|Publication number||US6427138 B1|
|Application number||US 09/506,036|
|Publication date||Jul 30, 2002|
|Filing date||Feb 17, 2000|
|Priority date||Feb 17, 2000|
|Also published as||CA2331222A1, CA2331222C, EP1126393A2, EP1126393A3, US20020065789|
|Publication number||09506036, 506036, US 6427138 B1, US 6427138B1, US-B1-6427138, US6427138 B1, US6427138B1|
|Inventors||Cory A. Witt|
|Original Assignee||Ncr Corporation|
|Export Citation||BiBTeX, EndNote, RefMan|
|Patent Citations (15), Non-Patent Citations (2), Referenced by (8), Classifications (18), Legal Events (6)|
|External Links: USPTO, USPTO Assignment, Espacenet|
The present invention relates generally to improvements in electronic price label (EPL) systems used in transaction establishments. More specifically, the present invention relates to improvements in EPL systems including systems and methods for an EPL to display the time remaining before a price change for an item is scheduled to occur.
EPL systems typically include a plurality of EPLs for each merchandise item in a store. EPLs display the price of corresponding merchandise items on store shelves and are typically attached to a rail along the leading edge of the shelves. A store may contain thousands of EPLs to display the prices of the merchandise items. The EPLs are coupled to a central server where information about the EPLs is typically maintained in an EPL data file. The EPL data file contains EPL identification information and EPL merchandise item information. The central server sends messages, including price change messages, to the EPLs.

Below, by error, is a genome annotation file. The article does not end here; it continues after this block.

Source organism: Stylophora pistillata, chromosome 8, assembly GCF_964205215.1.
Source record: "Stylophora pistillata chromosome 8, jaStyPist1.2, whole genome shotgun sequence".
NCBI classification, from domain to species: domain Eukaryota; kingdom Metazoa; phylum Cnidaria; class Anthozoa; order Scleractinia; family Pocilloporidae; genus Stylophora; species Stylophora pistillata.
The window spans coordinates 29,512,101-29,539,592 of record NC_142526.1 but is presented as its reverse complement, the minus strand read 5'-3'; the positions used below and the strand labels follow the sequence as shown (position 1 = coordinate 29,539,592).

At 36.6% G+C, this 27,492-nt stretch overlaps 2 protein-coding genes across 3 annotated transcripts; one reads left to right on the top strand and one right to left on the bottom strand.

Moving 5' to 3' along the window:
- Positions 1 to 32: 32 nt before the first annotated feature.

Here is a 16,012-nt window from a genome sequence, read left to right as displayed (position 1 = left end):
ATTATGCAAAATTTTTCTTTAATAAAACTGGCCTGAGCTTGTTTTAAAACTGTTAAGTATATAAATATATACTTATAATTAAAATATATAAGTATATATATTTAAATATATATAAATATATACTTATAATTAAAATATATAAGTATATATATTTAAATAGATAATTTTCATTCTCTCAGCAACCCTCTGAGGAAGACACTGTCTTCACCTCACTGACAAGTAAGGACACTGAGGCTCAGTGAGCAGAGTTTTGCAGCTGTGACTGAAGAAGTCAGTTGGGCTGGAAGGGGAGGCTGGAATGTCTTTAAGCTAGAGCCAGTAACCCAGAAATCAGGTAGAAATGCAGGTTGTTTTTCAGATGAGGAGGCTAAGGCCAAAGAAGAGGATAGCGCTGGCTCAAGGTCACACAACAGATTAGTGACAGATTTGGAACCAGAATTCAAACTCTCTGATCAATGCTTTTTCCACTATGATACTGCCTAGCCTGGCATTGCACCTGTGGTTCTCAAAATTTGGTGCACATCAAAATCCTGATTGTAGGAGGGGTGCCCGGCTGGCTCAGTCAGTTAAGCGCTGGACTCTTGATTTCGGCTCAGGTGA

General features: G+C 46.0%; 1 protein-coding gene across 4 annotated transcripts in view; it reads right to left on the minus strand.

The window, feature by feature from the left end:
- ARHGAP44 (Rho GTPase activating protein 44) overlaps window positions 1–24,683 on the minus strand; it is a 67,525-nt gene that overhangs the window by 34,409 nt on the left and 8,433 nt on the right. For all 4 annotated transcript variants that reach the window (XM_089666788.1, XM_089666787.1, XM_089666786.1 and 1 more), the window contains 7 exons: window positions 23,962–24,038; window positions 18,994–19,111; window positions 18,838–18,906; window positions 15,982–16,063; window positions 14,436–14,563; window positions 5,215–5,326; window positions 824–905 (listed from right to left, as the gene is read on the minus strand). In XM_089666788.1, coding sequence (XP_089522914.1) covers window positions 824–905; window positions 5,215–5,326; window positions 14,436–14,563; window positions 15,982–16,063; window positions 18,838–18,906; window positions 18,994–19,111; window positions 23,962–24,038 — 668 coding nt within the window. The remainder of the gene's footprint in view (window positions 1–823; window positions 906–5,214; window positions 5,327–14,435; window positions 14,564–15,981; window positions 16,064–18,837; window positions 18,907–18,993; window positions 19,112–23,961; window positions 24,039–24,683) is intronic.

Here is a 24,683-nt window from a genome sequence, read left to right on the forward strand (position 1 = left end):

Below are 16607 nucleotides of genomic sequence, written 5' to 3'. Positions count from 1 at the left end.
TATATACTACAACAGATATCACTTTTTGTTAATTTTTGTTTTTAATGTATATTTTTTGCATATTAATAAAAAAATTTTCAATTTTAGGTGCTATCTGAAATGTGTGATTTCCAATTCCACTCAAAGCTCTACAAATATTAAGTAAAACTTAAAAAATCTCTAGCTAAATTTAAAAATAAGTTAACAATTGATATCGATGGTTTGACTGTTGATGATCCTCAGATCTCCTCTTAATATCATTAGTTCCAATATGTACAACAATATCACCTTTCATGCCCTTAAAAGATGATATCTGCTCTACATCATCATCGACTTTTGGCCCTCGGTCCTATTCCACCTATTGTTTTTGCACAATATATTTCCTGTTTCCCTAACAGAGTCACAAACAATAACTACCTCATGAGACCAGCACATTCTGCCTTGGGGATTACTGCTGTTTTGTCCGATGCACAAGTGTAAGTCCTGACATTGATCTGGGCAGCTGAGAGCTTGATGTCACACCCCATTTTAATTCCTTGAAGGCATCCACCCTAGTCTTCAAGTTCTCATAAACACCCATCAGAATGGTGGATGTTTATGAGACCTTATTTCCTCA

It can be envisioned that occasionally a customer may pick up an item from the store shelf, and as the customer continues to shop, the product price changes before the customer gets to the register to purchase the item. Even if the price had decreased, this situation could cause the customer to believe that an incorrect price had been charged for the item. Where the price increased, customer confusion and anger might result.
Therefore, it would be desirable to provide an EPL system and method that can inform customers of price changes of items before the price changes occur.
The present invention advantageously provides methods and apparatus for informing customers of impending price changes of items in a retail establishment. According to one aspect of the present invention, an EPL computer reads an EPL data file to determine when an upcoming price change for an item is scheduled to occur. The EPL computer transmits a timer countdown message to a EPL associated with the item which includes a time remaining until a current price is to be updated with a new price. The EPL then displays the time remaining for the current price, providing valuable information to customers who are in the process of making purchasing decisions. In a presently preferred embodiment, as time passes, the EPL computer sends further timer countdown messages to the EPL containing updates of the time remaining, allow the EPL to display the updated time. According to another embodiment of the present invention, no further timer countdown messages are sent to the EPL, as the EPL includes EPL circuitry which decrements and updates the time remaining as time passes.
A more complete understanding of the present invention, as well as further features and advantages of the invention, will be apparent from the following detailed description and the accompanying drawings.
FIG. 1 shows a block diagram of a transaction management system, including an EPL system in accordance with the present invention;
FIG. 2 shows a diagram of information within a PLU data file and an EPL data file in accordance with the present invention;
FIGS. 3A and 3B show an exemplary series of messages displayed by an EPL to inform a customer of an impending price change in accordance with the present invention;
FIG. 3C shows a block diagram of an EPL in accordance with one aspect of the present invention;